The National Collegiate Athletic Association suspended University of Illinois men’s basketball player Kofi Cockburn, one of the biggest stars in college athletics, Monday for selling memorabilia in June — though name, image and likeness (NIL) legislation went into effect July 1 that now makes such a transaction legal.
Cockburn, a consensus All-American last season, will sit out his team’s first three games, beginning with the November 9 season opener against Jackson State.
After many years of pushback, the NCAA finally dropped its ban on students profiting from jersey sales, endorsement deals, marketing contracts and the like beginning July 1 after the Supreme Court ruled in June that student-athletes were entitled to additional benefits. Meanwhile, Cockburn was actually not planning on returning to college athletics when he committed the violation in June, as he was still in the NBA draft process, only deciding to return to college July 6, five days after the ruling.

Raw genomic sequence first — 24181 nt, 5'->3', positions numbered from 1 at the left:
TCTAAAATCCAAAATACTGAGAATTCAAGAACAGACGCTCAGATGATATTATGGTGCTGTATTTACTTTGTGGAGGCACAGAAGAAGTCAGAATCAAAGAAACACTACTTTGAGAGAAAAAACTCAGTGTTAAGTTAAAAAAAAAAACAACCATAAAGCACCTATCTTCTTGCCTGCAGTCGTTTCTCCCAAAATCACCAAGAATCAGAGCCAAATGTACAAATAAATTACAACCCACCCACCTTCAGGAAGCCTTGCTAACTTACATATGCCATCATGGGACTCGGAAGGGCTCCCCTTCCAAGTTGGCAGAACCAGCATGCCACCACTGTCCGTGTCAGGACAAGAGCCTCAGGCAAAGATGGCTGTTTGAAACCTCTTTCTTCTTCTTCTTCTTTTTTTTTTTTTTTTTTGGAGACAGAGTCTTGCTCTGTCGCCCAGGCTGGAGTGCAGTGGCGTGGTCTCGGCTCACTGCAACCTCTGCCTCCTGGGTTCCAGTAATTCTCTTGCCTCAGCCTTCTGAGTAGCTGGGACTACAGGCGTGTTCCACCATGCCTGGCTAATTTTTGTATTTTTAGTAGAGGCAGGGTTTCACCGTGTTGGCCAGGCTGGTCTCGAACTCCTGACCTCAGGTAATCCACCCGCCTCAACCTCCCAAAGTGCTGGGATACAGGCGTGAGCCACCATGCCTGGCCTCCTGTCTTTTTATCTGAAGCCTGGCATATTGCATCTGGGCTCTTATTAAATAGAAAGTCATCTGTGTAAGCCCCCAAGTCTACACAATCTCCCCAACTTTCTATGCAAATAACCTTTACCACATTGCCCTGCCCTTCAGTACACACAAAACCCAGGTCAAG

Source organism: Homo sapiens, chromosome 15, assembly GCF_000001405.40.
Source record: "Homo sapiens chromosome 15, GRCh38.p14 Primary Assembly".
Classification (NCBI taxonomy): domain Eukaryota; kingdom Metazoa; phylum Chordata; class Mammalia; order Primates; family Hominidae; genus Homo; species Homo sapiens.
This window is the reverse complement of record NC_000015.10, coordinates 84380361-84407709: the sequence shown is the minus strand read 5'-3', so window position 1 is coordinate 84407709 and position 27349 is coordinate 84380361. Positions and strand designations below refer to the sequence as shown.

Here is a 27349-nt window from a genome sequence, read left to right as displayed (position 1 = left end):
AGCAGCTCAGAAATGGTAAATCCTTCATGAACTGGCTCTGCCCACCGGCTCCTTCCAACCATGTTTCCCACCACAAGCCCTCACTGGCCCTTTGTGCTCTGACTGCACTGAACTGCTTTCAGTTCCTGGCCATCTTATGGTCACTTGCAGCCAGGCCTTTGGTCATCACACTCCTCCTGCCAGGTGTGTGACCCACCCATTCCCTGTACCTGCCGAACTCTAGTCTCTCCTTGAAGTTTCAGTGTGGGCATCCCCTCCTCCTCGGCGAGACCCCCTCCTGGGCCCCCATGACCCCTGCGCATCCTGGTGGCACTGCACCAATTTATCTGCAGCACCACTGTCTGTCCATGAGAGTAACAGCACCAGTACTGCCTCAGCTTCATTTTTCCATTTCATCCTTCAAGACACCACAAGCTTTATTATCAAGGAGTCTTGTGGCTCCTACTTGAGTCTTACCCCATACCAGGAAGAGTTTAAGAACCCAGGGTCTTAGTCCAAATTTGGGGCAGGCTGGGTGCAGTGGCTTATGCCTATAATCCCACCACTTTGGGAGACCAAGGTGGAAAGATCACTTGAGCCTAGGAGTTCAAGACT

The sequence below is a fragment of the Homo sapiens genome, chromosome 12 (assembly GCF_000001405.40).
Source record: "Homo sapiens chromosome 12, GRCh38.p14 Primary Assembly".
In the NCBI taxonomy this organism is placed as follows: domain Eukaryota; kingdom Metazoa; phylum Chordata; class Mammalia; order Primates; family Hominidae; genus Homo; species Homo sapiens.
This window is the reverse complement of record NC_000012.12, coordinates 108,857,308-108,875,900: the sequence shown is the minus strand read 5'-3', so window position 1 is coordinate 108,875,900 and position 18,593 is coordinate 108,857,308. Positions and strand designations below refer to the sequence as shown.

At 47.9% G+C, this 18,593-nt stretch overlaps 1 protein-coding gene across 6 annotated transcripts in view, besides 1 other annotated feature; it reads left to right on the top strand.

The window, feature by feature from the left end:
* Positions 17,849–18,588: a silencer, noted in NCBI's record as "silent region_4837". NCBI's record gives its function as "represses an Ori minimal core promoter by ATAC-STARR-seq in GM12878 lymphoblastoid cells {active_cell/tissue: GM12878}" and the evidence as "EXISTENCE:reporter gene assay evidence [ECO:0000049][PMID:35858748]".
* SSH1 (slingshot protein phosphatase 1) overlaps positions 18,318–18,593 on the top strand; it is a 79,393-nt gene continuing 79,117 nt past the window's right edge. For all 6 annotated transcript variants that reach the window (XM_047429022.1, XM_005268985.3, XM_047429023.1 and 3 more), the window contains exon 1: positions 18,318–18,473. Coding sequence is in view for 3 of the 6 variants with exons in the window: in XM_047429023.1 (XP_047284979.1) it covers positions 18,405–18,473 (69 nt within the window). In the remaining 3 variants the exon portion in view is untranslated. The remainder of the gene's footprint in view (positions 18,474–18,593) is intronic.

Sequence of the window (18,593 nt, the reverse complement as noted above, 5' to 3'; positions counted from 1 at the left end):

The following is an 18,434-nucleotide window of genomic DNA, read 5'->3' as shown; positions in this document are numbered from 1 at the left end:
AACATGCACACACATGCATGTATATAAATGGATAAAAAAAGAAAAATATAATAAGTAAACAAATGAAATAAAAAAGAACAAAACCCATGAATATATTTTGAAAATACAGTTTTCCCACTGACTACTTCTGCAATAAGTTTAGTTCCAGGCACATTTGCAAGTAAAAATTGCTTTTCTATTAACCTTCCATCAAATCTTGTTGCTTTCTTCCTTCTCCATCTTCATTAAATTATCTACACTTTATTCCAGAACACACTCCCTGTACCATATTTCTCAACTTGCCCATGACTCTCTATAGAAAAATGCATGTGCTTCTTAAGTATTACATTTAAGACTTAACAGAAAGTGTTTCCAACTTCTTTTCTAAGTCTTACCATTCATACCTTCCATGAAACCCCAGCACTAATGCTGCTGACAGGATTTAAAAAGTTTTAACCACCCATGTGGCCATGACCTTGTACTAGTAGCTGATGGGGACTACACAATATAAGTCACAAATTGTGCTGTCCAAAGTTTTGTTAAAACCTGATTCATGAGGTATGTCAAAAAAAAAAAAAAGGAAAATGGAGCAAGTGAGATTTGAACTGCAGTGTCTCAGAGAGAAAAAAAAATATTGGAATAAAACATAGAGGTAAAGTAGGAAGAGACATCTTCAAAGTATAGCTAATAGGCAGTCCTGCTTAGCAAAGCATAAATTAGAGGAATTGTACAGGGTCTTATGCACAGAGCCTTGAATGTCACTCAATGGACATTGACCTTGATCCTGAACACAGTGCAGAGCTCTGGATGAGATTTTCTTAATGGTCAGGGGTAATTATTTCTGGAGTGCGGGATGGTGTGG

$17-21 billion. That’s how much total compensation Black football and basketball athletes competing in “Power Five” athletic conferences lost out on from 2005 to 2019, according to a recent study, because of no wages or NIL deals.
Despite the new NIL rules, the NCAA has remained firm on maintaining prior penalties. In July, the NCAA denied former University of Southern California football star Reggie Bush’s request to have his Heisman Trophy reinstated, though the then-disallowed benefits he received in 2005 would be permissible today.